Could this be a positive change?

If this results in additional standard award inventory for members, it could be a positive change for those who have been shut out of booking awards at popular resorts. However, without data to know just how many unused Points Advance reservations have prevented other members from booking award stays, it's impossible to know the extent of the positive impact (if any).

And while the existing three-reservation limit means that this was already a niche redemption, it nevertheless does impact a member who's planning a first post-pandemic trip and was hoping to gradually build up his/her/their points.

Bear in mind that 60 days is a very limited window of time. After all, even signing up for a new credit card often has a three-month window to earn a welcome bonus. It's possible to hit that minimum spending threshold within the first month of card membership — but even then, there's no guarantee that it will post in time.

Instead, I would've preferred to see additional restrictions on the other end. Why not extend the 14-day window to 30 days or 60 days? That would still allow members time to earn points, but the property has a longer window to rebook those rooms if they can't. That would still be rewarding to members but wouldn't result in the "economic impact" mentioned by the Marriott spokesperson above.

Bottom line

Effective today (May 27, 2021), Marriott Bonvoy members who make a Points Advance reservation now have just 60 days to earn the required points to cover the stay, including existing reservations. Only time will tell whether this materially impacts the number of available standard award rooms, but without data showing otherwise, this appears to be another negative change to the Points Advance program — especially in that it's being applied retroactively.

If you have an existing Points Advance reservation, it's time to start figuring out how to earn those points, as your booking is subject to cancellation as of July 26.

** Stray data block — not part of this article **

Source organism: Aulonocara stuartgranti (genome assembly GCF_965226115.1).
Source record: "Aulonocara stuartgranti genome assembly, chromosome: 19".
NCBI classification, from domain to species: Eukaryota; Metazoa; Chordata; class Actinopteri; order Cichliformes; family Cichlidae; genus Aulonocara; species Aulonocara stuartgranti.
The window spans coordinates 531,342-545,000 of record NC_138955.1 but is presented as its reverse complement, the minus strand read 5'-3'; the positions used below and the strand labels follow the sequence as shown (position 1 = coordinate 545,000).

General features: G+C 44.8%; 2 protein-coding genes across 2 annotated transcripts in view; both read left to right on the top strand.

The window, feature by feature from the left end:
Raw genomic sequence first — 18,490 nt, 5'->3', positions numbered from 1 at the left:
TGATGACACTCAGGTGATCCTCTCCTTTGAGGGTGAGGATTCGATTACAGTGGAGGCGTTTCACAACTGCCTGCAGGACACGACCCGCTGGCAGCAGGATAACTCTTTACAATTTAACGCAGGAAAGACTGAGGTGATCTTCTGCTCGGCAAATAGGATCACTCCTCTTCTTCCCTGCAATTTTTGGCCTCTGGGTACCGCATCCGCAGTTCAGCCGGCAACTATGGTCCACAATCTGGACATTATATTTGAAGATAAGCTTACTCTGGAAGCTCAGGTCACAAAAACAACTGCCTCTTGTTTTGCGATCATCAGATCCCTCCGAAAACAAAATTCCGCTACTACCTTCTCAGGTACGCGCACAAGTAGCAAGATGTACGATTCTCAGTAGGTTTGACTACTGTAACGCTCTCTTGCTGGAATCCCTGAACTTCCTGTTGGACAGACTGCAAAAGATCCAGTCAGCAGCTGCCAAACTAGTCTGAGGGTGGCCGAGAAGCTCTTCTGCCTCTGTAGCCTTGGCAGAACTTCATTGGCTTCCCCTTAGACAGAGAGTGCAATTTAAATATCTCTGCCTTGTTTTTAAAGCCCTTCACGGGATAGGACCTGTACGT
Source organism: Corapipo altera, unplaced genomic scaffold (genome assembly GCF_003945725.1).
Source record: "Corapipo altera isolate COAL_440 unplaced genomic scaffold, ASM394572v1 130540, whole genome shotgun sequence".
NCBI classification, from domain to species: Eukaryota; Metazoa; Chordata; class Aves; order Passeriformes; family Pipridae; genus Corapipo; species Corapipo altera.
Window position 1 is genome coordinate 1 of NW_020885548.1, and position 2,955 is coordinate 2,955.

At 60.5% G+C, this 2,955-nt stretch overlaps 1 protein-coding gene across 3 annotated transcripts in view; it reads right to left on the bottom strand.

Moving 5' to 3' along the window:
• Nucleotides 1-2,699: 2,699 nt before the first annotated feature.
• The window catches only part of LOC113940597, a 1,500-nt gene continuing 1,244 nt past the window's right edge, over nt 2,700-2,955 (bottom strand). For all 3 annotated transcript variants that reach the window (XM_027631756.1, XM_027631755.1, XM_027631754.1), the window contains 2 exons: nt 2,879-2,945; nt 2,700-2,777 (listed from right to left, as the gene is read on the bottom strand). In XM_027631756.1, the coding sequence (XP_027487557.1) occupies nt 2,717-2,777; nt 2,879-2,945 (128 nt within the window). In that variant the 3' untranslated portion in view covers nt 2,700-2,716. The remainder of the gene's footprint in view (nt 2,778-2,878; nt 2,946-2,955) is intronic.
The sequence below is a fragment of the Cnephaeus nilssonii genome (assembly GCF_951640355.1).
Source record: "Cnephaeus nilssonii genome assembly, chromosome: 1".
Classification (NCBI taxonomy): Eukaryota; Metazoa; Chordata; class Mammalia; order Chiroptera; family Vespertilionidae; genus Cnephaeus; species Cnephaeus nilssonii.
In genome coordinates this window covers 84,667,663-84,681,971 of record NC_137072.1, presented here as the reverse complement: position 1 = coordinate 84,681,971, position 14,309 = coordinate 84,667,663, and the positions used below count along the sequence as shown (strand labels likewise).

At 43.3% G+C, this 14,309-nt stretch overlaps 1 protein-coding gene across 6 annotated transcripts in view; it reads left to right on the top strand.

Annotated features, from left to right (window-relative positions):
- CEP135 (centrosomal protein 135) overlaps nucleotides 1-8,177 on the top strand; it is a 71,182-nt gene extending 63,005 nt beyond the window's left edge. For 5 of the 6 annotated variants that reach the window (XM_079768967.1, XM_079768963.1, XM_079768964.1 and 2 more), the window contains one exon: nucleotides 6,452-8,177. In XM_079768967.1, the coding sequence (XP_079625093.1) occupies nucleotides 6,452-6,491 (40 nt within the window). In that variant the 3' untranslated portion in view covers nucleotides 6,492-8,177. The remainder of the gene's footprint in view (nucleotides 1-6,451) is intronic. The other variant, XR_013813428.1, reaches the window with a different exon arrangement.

Featured image by (Photo by Andrea Rotondo/The Points Guy)
Editorial disclaimer: Opinions expressed here are the author’s alone, not those of any bank, credit card issuer, airline or hotel chain, and have not been reviewed, approved or otherwise endorsed by any of these entities.

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Pros

  • $300 annual travel credit as reimbursement for travel purchases charged to your card each account anniversary year
  • Access to Chase Ultimate Rewards hotel and airline travel partners
  • Unlimited 3x points on the broad category of travel and dining
  • 50% more value when you redeem your points for travel through Chase Ultimate Rewards®
  • Broad definitions for travel and dining bonus categories

Cons

  • Steep $550 annual fee
  • May not make sense for people that don't travel frequently
  • You must spend the $300 travel credit before earning 3x points for travel and dining
  • No automatic hotel elite status
  • Earn 80,000 bonus points after you spend $4,000 on purchases in the first 3 months from account opening. That's $1,200 toward travel when you redeem through Chase Ultimate Rewards®
  • $300 Annual Travel Credit as reimbursement for travel purchases charged to your card each account anniversary year.
  • Earn 5x total points on flights and 10x total points on hotels and car rentals when you purchase travel through Chase Ultimate Rewards® immediately after the first $300 is spent on travel purchases annually. Earn 3x points on other travel and dining & 1 point per $1 spent on all other purchases
  • Get 50% more value when you redeem your points for travel through Chase Ultimate Rewards®. For example, 80,000 points are worth $1,200 toward travel
  • 1:1 point transfer to leading airline and hotel loyalty programs
  • Access to 1,300+ airport lounges worldwide after an easy, one-time enrollment in Priority Pass™ Select and up to $100 application fee credit every four years for Global Entry, NEXUS, or TSA PreCheck®
  • Count on Trip Cancellation/Interruption Insurance, Auto Rental Collision Damage Waiver, Lost Luggage Insurance and more